James Pollock 1834 – 1895
Thomas Pollock 1836 – 1896
The Pollock brothers were born and educated on the Isle of Man. Their parents, Major Samuel Pollock, a hero of the Peninsular War (1808-1814), part of the Napoleonic Wars, and his first wife, Katherine were both from Ireland.
Both brothers studied at Trinity College Dublin before returning to Britain for ordination. The Pollocks were followers of the influential Oxford Movement of the Church of England, which believed in bringing the Gospel to poor areas of large cities, who were often crowded into districts where there were no schools, no churches, little sanitation and much disease.
Particularly important in this mission work was the Catholic tradition. Beauty in decoration, vestments, flowers and music were allied to dignity and reverence in the administration of the sacraments. When to these were added inspired preaching and teaching, hearts and minds were won by the appeal to the senses as well as to the head. The Church, and all that went on in it, provided a dramatic contrast to pinched and often ugly home surroundings.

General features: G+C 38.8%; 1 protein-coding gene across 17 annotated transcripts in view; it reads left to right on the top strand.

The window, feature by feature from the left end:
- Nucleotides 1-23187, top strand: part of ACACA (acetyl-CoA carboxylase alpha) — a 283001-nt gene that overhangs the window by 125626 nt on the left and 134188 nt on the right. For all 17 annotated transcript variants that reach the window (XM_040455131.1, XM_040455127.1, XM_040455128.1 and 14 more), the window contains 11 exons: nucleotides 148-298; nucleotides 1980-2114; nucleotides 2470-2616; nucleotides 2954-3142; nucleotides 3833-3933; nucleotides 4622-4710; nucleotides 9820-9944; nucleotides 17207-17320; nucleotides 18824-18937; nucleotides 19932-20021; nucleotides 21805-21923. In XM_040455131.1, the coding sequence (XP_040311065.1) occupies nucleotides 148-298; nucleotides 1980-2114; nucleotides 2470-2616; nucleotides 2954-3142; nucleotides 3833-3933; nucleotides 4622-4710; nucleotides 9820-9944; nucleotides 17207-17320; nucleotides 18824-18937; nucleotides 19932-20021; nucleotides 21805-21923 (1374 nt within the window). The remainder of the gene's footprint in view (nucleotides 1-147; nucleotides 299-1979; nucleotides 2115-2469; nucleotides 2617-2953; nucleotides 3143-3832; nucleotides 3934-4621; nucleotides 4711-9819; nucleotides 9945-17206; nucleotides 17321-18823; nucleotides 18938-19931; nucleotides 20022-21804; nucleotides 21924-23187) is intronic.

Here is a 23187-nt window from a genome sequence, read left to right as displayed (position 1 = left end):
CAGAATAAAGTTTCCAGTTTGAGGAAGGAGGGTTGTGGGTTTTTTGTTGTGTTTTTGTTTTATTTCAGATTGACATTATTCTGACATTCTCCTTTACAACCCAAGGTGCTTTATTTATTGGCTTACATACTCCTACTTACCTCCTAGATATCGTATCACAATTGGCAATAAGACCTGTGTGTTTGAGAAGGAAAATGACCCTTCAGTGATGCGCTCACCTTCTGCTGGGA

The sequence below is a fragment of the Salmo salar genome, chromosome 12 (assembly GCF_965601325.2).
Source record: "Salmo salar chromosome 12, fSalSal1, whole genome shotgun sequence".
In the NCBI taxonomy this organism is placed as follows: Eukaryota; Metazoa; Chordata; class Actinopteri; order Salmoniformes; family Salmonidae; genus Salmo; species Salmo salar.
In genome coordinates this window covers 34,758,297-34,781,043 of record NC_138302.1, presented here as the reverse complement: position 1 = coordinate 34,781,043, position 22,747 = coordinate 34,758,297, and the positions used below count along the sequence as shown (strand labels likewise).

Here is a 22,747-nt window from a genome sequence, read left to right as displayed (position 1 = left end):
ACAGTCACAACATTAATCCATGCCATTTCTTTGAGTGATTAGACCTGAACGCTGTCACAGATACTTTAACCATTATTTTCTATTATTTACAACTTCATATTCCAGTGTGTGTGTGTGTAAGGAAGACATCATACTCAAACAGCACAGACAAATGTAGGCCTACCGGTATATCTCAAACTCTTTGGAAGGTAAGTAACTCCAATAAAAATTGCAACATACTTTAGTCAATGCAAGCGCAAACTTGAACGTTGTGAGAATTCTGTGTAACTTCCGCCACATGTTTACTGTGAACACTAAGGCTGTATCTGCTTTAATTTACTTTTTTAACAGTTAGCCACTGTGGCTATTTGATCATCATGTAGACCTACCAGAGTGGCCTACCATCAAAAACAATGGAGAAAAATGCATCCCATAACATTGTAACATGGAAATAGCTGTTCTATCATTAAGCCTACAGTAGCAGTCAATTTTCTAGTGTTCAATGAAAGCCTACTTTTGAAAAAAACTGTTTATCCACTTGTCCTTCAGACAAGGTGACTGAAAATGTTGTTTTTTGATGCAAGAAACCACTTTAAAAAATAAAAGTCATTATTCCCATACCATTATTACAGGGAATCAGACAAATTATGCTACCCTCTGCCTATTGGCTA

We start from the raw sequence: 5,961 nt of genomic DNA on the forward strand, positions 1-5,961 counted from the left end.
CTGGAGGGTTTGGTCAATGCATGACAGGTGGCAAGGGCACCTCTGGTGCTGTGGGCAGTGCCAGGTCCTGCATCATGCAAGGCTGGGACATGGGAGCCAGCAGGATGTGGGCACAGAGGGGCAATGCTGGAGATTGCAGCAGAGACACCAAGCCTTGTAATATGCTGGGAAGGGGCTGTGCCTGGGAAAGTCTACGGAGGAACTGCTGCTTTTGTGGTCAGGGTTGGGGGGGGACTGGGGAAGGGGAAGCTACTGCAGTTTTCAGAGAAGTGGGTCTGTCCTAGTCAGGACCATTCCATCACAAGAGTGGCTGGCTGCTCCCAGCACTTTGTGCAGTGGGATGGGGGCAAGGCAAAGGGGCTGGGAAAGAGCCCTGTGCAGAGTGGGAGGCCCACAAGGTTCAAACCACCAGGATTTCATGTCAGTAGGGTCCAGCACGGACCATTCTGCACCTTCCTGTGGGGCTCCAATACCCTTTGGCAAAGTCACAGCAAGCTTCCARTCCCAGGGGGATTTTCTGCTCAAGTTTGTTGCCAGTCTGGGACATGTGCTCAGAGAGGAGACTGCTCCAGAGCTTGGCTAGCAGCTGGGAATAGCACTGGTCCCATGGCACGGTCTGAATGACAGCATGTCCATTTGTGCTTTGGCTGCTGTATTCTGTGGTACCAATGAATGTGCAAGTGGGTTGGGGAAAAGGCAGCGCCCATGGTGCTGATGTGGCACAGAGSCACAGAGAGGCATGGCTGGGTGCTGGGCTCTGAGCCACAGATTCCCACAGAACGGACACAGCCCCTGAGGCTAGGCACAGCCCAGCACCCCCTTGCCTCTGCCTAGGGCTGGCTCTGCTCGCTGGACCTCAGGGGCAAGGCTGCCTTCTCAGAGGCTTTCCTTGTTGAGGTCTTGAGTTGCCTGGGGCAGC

Equally important was the devotion and self-sacrifice of the priests, curates and women in religious orders living among and sharing some of the deprivations of their flock. They provided the necessary bridge between the well-to-do and the poor, between the educated and the illiterate; often, too, giving their own personal wealth to ensure the success of the work.
The Revd James Pollock had been invited by Dr Oldknow, the well-known Tractarian vicar of Holy Trinity, Bordesley, to start a Mission among the newcomers in this part of his parish.
Their Oxford Movement sympathies can be seen when they scrapped the traditional 'pew-rents' which kept the poor from the richer members of the congregation. All sittings were free and the congregation swelled in number until some had to be turned away for lack of space.
James Pollock was licensed and given the living of the District of St Alban the Martyr in 1871. In the same year the Bishop of Worcester also licensed Thomas Pollock as curate. Thomas came to help his brother at the opening of the Mission on Holy Cross Day (September 14th) 1865. He stayed on.
James Pollock served at St Alban's until his death in 1895. Thomas Pollock took up his brother's position up to his own death in 1896. The brothers gave their lives and their substance to the work. From the outset they were joined by Sister Emma, a member of the Guild of S Alban and daughter of 'Squire' Simcox of Harborne. This trio of devoted workers was assisted from time to time by other priests and deacons prepared to work voluntarily for the cause.
Waterhouse, R., St. Alban's History 1880-84. In St. Alban's Festival, Birmingham, October 4th-14th 1984: Festival Brochure Birmingham: S. Alban's Festival Committee, 1984.
Continue to read about The Early Years of the Parish